On 5 February 2014 we reported on how the Office of Fair Trading (“OFT”), now the Competition and Markets Authority (“CMA”), had accepted binding commitments from Booking.com, Expedia and the Intercontinental Hotel Group to change their online booking practices by requiring that customers sign up for the online travel agencies (“OTA”s) membership scheme to view specific discounts on some hotels. The full story and the reasons behind the commitments can be found here.

In an unexpected turn, on 2 April 2014, the Competition Appeals Tribunal (“CAT”) published an appeal by Skyscanner Limited, an OTA but not one of the parties subject to the OFT’s commitments, against the commitments. Skyscanner argues that it is not subject and did not agree to the commitments but that the commitments will have effect on Skyscanner and other OTAs and hotels who did not agree to them. Therefore they believe the OFT have acted ultra vires in their powers under section 31A of the Competition Act 1998. Skyscanner believe they are entitled to appeal the commitments to the CAT as an interested party under section 47(1)(c) of the Competition Act 1998 as their business will be directly and adversely affected by the commitments.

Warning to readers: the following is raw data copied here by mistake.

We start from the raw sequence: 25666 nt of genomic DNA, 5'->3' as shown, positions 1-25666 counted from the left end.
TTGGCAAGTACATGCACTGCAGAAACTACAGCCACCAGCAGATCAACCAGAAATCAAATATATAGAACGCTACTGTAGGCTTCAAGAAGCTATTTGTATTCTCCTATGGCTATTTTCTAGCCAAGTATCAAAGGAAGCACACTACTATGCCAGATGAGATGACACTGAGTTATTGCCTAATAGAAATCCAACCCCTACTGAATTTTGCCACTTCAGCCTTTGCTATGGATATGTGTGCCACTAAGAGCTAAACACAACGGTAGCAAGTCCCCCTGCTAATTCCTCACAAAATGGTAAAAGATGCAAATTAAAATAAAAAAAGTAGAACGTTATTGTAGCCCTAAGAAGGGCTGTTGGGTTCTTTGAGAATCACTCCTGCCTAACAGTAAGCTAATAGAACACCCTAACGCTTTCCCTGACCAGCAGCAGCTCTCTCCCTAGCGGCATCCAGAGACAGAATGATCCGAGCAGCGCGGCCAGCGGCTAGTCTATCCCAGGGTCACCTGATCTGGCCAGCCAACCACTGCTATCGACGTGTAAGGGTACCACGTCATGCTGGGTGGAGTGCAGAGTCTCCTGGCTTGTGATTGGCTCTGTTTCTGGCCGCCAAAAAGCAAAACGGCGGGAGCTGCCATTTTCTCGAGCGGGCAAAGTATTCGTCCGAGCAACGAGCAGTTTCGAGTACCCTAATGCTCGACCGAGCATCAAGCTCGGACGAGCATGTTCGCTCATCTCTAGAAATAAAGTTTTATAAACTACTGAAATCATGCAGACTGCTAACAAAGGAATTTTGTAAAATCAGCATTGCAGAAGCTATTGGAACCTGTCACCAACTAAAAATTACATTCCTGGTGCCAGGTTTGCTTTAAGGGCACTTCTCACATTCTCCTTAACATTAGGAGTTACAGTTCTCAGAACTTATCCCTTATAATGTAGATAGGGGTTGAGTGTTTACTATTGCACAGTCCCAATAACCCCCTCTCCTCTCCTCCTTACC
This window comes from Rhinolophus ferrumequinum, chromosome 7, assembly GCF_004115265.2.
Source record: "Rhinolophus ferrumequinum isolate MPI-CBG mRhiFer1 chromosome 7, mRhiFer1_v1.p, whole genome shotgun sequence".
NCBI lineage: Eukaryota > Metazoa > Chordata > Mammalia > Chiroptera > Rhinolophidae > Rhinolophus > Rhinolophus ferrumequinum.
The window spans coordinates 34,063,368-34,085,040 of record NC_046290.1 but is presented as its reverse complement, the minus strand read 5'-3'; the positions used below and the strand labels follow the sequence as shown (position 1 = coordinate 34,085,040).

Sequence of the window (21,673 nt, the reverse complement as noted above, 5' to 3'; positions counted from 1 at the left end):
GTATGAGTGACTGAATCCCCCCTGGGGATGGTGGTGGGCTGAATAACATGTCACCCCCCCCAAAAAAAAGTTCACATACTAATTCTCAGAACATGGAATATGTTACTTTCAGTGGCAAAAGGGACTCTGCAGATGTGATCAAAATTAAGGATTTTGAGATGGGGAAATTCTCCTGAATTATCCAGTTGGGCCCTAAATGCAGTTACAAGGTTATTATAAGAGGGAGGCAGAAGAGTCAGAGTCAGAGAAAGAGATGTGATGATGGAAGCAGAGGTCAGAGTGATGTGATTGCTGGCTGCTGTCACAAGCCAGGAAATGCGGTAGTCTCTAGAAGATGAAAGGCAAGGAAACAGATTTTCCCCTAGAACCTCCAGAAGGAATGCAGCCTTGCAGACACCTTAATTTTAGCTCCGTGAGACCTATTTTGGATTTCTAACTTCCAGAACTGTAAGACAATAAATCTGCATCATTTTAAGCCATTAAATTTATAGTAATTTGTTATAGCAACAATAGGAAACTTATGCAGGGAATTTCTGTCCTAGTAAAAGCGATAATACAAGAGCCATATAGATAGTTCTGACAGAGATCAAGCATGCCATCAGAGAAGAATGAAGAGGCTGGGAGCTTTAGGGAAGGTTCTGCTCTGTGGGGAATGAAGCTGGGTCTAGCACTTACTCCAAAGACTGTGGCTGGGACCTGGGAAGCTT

Skyscanner further contests the OFT’s decision on the grounds that the effect of the OFT’s commitments on this class of other OTAs who did not agree to the original commitments will have an anti-competitive effect and therefore the OFT have made a decision contrary to their policy of promoting competition in markets. This case is actually the first appeal under section 31A to be bought against a commitments decision. No doubt its facts are atypical and in most circumstances, commitments decisions are not challenged as the only parties adversely affected are those that agree to them.

The coming months will reveal what view the CMA will take of the OFT’s decision and Skyscanner’s appeal. It will be interesting for competition practitioners to see on what grounds Skyscanner believe they are adversely affected and how commitments designed to foster competition on some parties can be considered to have an anti-competitive effect on others.